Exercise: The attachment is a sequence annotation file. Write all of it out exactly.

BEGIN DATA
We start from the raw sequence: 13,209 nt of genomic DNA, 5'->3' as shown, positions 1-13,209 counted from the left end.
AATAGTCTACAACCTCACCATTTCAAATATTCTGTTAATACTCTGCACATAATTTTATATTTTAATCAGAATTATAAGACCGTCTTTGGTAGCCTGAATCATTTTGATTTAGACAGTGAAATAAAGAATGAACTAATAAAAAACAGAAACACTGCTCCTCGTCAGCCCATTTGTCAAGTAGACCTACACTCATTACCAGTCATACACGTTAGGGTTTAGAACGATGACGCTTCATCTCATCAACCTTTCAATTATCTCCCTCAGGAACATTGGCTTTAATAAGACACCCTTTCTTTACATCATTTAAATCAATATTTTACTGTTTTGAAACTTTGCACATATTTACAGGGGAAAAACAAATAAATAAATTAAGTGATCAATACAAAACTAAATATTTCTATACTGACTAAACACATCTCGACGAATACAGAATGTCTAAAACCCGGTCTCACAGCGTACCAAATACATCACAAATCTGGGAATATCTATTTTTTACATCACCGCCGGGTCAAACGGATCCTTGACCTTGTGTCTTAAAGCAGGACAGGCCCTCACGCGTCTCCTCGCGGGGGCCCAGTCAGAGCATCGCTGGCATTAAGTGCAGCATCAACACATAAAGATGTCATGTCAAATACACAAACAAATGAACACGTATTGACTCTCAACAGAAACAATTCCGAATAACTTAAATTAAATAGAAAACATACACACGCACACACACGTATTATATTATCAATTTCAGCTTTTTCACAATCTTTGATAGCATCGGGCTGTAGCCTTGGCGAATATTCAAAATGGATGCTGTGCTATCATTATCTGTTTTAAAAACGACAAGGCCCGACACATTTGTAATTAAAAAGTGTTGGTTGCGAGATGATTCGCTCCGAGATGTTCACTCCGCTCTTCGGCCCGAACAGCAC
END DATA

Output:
We start from the raw sequence: 13,209 nt of genomic DNA, 5'->3' as shown, positions 1-13,209 counted from the left end.
AATAGTCTACAACCTCACCATTTCAAATATTCTGTTAATACTCTGCACATAATTTTATATTTTAATCAGAATTATAAGACCGTCTTTGGTAGCCTGAATCATTTTGATTTAGACAGTGAAATAAAGAATGAACTAATAAAAAACAGAAACACTGCTCCTCGTCAGCCCATTTGTCAAGTAGACCTACACTCATTACCAGTCATACACGTTAGGGTTTAGAACGATGACGCTTCATCTCATCAACCTTTCAATTATCTCCCTCAGGAACATTGGCTTTAATAAGACACCCTTTCTTTACATCATTTAAATCAATATTTTACTGTTTTGAAACTTTGCACATATTTACAGGGGAAAAACAAATAAATAAATTAAGTGATCAATACAAAACTAAATATTTCTATACTGACTAAACACATCTCGACGAATACAGAATGTCTAAAACCCGGTCTCACAGCGTACCAAATACATCACAAATCTGGGAATATCTATTTTTTACATCACCGCCGGGTCAAACGGATCCTTGACCTTGTGTCTTAAAGCAGGACAGGCCCTCACGCGTCTCCTCGCGGGGGCCCAGTCAGAGCATCGCTGGCATTAAGTGCAGCATCAACACATAAAGATGTCATGTCAAATACACAAACAAATGAACACGTATTGACTCTCAACAGAAACAATTCCGAATAACTTAAATTAAATAGAAAACATACACACGCACACACACGTATTATATTATCAATTTCAGCTTTTTCACAATCTTTGATAGCATCGGGCTGTAGCCTTGGCGAATATTCAAAATGGATGCTGTGCTATCATTATCTGTTTTAAAAACGACAAGGCCCGACACATTTGTAATTAAAAAGTGTTGGTTGCGAGATGATTCGCTCCGAGATGTTCACTCCGCTCTTCGGCCCGAACAGCAC